Also in our LB piece are three prominent crossover candidates, DEs in college who could line up there or at OLB or both in the pros. North Carolina's Robert Quinn (6'4", 265) is the most prominent of the threesome — telling, perhaps, because Quinn was suspended for 2010 by the NCAA for dealings with an agent and because he also still has a tumor located at the base of his brain, although he's had no symptoms since undergoing surgery after his high school career ended.
Mike Mayock, NFL.com's draft expert, has Quinn as his No. 6 overall pick and says, "I think from an edge-rush perspective, he might be the best guy in the draft."
Two other hybrids who have bounced back and forth in the middle of many first-round mocks are Purdue's Ryan Kerrigan (6'4", 267) and Missouri's Aldon Smith (6'4", 263).
Kerrigan had a fine career as a Boilermaker, totaling 33.5 sacks and a Football Bowl Subdivision and Big Ten record of 14 forced fumbles, and crowned everything with Purdue's first unanimous All-America selection since 1980.
Meanwhile, Smith, a redshirt sophomore, put together fine numbers for 10 games of action (5.5 sacks, 10 tackles for loss, 58-yard INT return) while fighting through an early "slightly fractured" right leg. Evaluators look at him as a potential John Abraham or Julian Peterson type of pass rusher, says nfldraftscout.com.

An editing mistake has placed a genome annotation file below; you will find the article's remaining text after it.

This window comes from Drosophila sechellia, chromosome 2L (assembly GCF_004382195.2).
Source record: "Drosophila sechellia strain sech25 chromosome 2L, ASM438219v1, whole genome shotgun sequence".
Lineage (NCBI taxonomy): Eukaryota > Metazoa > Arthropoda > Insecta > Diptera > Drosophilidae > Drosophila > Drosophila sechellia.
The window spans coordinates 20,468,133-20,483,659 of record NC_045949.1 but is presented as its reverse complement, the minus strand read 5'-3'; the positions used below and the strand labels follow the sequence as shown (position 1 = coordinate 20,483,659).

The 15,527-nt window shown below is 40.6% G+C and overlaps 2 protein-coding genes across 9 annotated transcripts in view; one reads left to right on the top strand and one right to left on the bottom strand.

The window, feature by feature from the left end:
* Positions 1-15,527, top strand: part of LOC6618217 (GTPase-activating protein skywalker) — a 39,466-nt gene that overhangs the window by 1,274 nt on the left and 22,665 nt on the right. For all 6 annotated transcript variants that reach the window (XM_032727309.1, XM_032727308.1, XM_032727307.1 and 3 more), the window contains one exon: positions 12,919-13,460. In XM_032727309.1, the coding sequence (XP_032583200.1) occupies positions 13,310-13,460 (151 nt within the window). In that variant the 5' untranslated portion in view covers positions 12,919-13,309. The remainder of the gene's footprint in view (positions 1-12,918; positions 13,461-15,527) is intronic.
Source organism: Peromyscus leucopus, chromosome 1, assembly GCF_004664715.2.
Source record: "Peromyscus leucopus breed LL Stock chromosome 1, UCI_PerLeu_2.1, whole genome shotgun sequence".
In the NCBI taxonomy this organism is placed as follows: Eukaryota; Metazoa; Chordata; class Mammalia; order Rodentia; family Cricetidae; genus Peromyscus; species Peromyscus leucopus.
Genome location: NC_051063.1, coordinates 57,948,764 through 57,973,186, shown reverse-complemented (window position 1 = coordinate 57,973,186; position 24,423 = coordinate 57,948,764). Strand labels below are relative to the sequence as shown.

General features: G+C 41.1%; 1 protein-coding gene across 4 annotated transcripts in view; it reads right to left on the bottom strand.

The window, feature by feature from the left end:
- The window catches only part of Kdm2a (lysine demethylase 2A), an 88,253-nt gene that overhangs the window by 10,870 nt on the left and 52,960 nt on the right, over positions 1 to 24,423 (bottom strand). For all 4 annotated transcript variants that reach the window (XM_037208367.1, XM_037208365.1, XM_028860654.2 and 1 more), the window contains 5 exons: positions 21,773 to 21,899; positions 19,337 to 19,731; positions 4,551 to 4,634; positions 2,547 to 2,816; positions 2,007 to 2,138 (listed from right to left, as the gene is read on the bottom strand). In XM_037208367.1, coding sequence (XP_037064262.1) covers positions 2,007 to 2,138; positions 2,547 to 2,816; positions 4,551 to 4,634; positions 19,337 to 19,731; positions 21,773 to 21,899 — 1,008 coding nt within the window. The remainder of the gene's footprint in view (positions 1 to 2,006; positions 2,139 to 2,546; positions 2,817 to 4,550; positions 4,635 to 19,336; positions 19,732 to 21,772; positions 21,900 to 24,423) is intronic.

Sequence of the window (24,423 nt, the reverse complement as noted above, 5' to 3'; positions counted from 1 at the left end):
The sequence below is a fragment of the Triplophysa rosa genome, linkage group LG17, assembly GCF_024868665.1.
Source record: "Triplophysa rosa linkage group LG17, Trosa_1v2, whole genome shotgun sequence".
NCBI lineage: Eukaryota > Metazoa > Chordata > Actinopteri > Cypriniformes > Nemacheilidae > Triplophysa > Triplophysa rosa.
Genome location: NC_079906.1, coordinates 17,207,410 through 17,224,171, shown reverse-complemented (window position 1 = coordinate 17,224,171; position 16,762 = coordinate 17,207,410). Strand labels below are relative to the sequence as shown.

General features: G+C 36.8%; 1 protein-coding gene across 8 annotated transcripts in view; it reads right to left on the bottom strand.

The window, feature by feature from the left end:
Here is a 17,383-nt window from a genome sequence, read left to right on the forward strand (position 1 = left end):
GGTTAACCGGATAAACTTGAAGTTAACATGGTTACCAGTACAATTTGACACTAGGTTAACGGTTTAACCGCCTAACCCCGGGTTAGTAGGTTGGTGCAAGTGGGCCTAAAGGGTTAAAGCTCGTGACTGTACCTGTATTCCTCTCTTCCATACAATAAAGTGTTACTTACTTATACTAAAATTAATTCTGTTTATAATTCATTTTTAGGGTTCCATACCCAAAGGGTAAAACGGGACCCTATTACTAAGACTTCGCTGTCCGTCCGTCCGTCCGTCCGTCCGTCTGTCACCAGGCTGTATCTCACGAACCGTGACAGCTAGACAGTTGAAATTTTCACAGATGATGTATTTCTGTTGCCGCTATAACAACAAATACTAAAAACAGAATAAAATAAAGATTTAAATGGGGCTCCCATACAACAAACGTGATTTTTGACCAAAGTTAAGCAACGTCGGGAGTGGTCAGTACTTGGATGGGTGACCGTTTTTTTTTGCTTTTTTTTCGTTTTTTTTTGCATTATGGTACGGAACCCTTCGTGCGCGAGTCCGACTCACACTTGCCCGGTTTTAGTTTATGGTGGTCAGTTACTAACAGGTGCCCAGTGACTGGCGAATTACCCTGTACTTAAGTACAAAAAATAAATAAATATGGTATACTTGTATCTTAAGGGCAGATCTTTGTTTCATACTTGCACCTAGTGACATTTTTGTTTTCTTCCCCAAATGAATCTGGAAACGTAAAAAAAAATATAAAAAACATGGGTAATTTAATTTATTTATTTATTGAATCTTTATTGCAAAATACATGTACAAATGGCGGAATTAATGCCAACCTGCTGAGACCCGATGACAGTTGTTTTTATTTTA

The Top Insider
Inside 'backer, as often happens on the field, is not as high-profile in this draft as the outside dudes. The top pure ILB appears to be Martez Wilson, the 6'4", 250-pound redshirt junior from Illinois who turned in, among other combine efforts, a 10'4" broad jump that topped all ILBs. The Drafttek people see Wilson as "an explosive player with an exceptional straight-line game. His overall size and wingspan will help bat down or deflect passes." And he can "create havoc in some blitz packages as he is one of the fastest LBs available."
Sam Acho, OLB, Texas; Bruce Carter, OLB, North Carolina; Colin McCarthy, ILB, Illinois; Dontay Moch, OLB, Nevada; Brooks Reed, OLB, Arizona; Quan Sturdivant, ILB, North Carolina.
Friday, March 25 —Defensive Linemen